WATCH: Gov't apology and compensation following 1974 Val Cartier grenade tragedy
Defence Minister Harjit Sajjan formally apologized Thursday to the survivors of a deadly cadet camp explosion more than 42 years ago, as he announced the terms of a settlement between them and the federal government.
But Sajjan stopped short when asked whether the government will increase the levels of support and compensation for cadets who suffer long-term injuries or illness in uniform today.
That is despite concerns raised by some survivors and the Canadian Forces ombudsman, who says little has changed in terms of helping ill and injured cadets since 1974.
"The programs that are in place for the leadership, for the training, and also to look after them, have evolved in many ways," Sajjan said in announcing the settlement.
"I'm very proud of the program and how we look after our cadets."
Sajjan was flanked by some of the former cadets and first responders who were at the camp in Valcartier, Que., on July 30, 1974, when a grenade exploded in a crowded barracks.
The accident, blamed on a live grenade being mixed with several dummies, killed six teens between the ages of 13 and 15 and left dozens more with lifelong physical and psychological injuries.
One of the survivors was Michel Juneau-Katsuya, then 14, who later served with the RCMP and Canadian Security Intelligence Service before leading settlement negotiations with the government.
Juneau-Katsuya told The Canadian Press each of the survivors dealt with the explosion differently, with some having successful careers while others suffered from PTSD or committed suicide.
"My coping mechanism until recently was to push it as far and as deep as possible," he said. "I was able to have a successful career in the RCMP and CSIS, but the box was there and was leaking constantly."
An official board of inquiry was held after the explosion, but it wasn't until military ombudsman Gary Walbourne issued a scathing report in 2015 that the government agreed to address the long-term effects.
Walbourne, whose investigation was prompted by complaints from several survivors about the military's handling of the incident, found the boys had been treated unfairly.
In particular, he found they had received much lower levels of physical, mental and financial assistance than their instructors and other military personnel involved.
Thursday's settlement was the result of nearly two years of negotiations and included an apology from Sajjan for the length of time it took for the government to help those affected.
"To the more than 100 survivors of this incident, to their families and to the families of those of the deceased, on behalf of the government of Canada, I ask you to accept this apology," Sajjan said.
"We're truly sorry for the pain you have endured and we deeply regret how long it took to address it. Today we begin to correct the mistakes of the past."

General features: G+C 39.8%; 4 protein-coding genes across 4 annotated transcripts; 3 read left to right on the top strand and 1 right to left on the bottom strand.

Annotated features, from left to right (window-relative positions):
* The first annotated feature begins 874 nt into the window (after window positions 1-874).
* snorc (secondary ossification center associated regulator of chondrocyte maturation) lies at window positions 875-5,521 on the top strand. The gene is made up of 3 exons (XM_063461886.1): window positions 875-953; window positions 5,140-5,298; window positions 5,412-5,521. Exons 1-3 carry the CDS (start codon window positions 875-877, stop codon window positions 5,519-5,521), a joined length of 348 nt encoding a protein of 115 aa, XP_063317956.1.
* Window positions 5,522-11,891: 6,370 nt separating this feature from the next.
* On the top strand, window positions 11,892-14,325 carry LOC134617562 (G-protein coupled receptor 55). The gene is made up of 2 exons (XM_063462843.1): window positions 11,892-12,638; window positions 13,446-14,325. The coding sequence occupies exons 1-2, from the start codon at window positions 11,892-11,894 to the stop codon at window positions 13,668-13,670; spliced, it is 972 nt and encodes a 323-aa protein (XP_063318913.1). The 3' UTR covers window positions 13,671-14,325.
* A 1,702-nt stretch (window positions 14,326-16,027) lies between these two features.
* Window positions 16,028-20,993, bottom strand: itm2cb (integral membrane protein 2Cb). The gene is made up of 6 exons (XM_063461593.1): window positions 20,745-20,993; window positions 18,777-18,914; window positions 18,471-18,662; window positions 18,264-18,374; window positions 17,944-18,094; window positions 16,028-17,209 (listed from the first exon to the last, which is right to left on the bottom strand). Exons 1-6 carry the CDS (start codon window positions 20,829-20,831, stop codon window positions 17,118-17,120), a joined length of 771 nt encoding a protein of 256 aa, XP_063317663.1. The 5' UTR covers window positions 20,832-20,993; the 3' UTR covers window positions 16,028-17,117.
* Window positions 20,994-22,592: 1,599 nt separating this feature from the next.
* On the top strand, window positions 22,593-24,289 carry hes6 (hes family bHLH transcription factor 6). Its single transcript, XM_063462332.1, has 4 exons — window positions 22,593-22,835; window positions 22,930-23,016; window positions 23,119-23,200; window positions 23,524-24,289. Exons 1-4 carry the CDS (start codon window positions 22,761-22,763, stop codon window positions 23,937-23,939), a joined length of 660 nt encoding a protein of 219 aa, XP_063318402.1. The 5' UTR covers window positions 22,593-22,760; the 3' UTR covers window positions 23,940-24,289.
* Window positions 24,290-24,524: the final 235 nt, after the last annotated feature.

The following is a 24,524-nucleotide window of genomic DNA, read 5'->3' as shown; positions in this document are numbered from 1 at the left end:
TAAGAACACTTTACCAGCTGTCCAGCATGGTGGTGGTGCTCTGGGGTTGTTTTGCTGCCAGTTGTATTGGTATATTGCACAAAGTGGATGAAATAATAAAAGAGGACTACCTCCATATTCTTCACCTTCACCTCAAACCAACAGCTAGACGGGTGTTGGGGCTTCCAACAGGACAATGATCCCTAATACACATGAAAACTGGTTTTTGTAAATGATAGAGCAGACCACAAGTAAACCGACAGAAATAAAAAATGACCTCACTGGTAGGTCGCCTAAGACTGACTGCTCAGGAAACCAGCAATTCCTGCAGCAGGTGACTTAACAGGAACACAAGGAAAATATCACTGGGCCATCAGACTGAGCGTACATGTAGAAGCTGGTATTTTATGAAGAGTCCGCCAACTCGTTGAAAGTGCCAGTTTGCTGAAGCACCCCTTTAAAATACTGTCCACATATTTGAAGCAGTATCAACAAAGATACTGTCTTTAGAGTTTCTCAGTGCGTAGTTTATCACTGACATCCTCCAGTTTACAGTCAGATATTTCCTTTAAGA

The families of the six boys killed in the explosion will receive a one-time payment of $100,000 while survivors or their families, if they have since died, will be eligible for a one-time payment of $42,000.
Survivors can also apply for additional compensation worth up to $310,000 for pain and suffering while National Defence will also cover any related health-care costs not already covered by their province.
National Defence estimates up to 155 former cadets and first responders or their families will be eligible, though exact numbers aren't known.
Walbourne wrote on Twitter that he was pleased there had "finally been a resolution" to the Valcartier tragedy.
"However, there remains a significant insurance gap for cadets," he wrote, before referencing a report he released in January that found little had changed for ill and injured cadets since 1974.
The maximum a cadet can receive for a lifelong injury or disability is $20,000, the report said, unless the cadet or their family fight for more compensation in court.
That compared to $100,000 for civilian volunteers and $250,000 for military personnel and reservists, plus workers' compensation and benefits from Veterans Affairs Canada.
While happy to finally have some closure, Juneau-Katsuya said he and others will keep working to make sure all cadets are treated fairly and no one else has to go through what they did.
"Our work is not done yet," he said. "We're still going to be working and make sure we will become advocates for future cadets."
About 54,000 young people between the ages of 12 and 18 are enrolled in the land, sea and air cadets.
The program has a budget of about $250 million and relies on serving personnel, reservists and instructors drawn from local communities who receive commissions as military officers.